HIQA advises minimum age for masking wearing should not be reduced

ireland
Hiqa Advises Minimum Age For Masking Wearing Should Not Be Reduced
HIQA has also published new advice on the use of rapid antigen testing for screening or surveillance of asymptomatic individuals to limit transmission of Covid-19.
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Kenneth Fox

The Health Information and Quality Authority (HIQA) has published advice to the National Public Health Emergency Team (NPHET) on whether or not the minimum age of mask wearing should be reduced.

Based on the available evidence, including consideration of the latest international practice, HIQA have advised that the current minimum age for mask wearing should not be reduced.

HIQA’s chief scientist, Dr Conor Teljeur, said: “The use of layered mitigation measures in schools and childcare facilities, such as physical distancing, hand hygiene, cough etiquette, increased ventilation, and, most importantly, not attending when you have symptoms of COVID-19, reduces the risk of transmission of SARS-CoV-2.

"National and international evidence suggests that when these mitigation measures are fully implemented, schools become low risk environments.”

Dr Teljeur said there are currently high rates of infection in the community, and he encourages parents and children to continue to observe public health guidance before, during and after school activities.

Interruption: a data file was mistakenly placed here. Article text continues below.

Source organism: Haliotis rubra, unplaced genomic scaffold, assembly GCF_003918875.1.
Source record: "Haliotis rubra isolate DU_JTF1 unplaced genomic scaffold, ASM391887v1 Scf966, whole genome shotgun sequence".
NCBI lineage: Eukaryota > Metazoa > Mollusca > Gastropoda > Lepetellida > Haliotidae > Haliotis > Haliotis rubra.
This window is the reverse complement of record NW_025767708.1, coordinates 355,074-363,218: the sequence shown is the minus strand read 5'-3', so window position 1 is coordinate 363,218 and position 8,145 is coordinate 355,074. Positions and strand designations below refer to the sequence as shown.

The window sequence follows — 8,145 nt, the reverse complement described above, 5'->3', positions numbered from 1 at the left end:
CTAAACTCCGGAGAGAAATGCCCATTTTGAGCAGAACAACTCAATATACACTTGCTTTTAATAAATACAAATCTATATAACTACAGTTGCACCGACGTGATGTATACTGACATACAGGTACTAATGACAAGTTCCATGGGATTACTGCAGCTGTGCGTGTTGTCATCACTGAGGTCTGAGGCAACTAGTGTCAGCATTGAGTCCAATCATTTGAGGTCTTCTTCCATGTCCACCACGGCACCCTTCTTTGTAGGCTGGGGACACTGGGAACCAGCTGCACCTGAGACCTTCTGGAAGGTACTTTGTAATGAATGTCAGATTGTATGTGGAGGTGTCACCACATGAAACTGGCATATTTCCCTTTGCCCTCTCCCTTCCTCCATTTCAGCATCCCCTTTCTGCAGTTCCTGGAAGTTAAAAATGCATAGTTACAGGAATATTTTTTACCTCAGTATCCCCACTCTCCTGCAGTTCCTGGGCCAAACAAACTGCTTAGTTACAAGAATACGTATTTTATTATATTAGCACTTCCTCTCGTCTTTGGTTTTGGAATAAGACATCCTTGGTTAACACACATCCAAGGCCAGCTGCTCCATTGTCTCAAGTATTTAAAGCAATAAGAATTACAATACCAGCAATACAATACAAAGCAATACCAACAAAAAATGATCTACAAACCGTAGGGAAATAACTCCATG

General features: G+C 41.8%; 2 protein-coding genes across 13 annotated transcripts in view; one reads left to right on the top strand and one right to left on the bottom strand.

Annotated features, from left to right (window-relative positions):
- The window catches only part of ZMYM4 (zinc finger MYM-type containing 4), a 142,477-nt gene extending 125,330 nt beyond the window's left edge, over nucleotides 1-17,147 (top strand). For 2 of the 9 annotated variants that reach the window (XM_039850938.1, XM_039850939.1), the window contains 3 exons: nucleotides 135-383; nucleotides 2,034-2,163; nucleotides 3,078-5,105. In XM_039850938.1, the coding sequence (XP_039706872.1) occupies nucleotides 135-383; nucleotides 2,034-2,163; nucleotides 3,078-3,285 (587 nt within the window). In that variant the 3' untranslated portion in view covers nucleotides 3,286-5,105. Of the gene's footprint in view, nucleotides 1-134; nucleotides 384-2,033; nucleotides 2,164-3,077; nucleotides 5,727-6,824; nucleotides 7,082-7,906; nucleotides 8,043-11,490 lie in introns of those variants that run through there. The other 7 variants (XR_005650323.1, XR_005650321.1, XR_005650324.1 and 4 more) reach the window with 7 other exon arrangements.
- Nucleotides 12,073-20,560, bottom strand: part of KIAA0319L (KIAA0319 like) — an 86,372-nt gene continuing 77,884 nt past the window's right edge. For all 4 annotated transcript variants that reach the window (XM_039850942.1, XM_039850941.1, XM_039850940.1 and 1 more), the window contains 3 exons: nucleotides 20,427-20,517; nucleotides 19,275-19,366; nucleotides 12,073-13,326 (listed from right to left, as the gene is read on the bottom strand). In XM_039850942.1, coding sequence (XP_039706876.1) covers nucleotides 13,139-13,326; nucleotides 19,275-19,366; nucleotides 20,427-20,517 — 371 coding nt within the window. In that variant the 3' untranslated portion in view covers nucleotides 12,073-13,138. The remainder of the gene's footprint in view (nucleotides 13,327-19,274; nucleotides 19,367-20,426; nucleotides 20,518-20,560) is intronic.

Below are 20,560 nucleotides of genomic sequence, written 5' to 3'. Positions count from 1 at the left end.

Asymptomatic people

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Separately, HIQA has also published new advice on the use of rapid antigen testing for screening or surveillance of asymptomatic people to limit transmission of Covid-19.

HIQA reviewed the use of rapid antigen testing in real-world settings for screening or surveillance of asymptomatic individuals to limit the transmission of the virus.

Based on the current evidence, they said there is uncertainty regarding the effectiveness of rapid antigen testing for screening of asymptomatic individuals with the aim of limiting transmission of Covid-19.

There are also significant resource, implementation, regulatory, ethical and social considerations associated with the widespread use of rapid antigen detection tests (RADTs) in asymptomatic populations.

HIQA advised that RADTs may have a role in limiting transmission in certain circumstances, but only as an additional public health measure, rather than a replacement for known mitigation measures.

Dr Teljeur continued: “A negative antigen test in an asymptomatic person should not be viewed as a ‘green light’ to engage in activities that would be otherwise considered as high risk for transmission.

“Also, the introduction of routine and widespread rapid antigen testing in asymptomatic populations would require a significant investment.”

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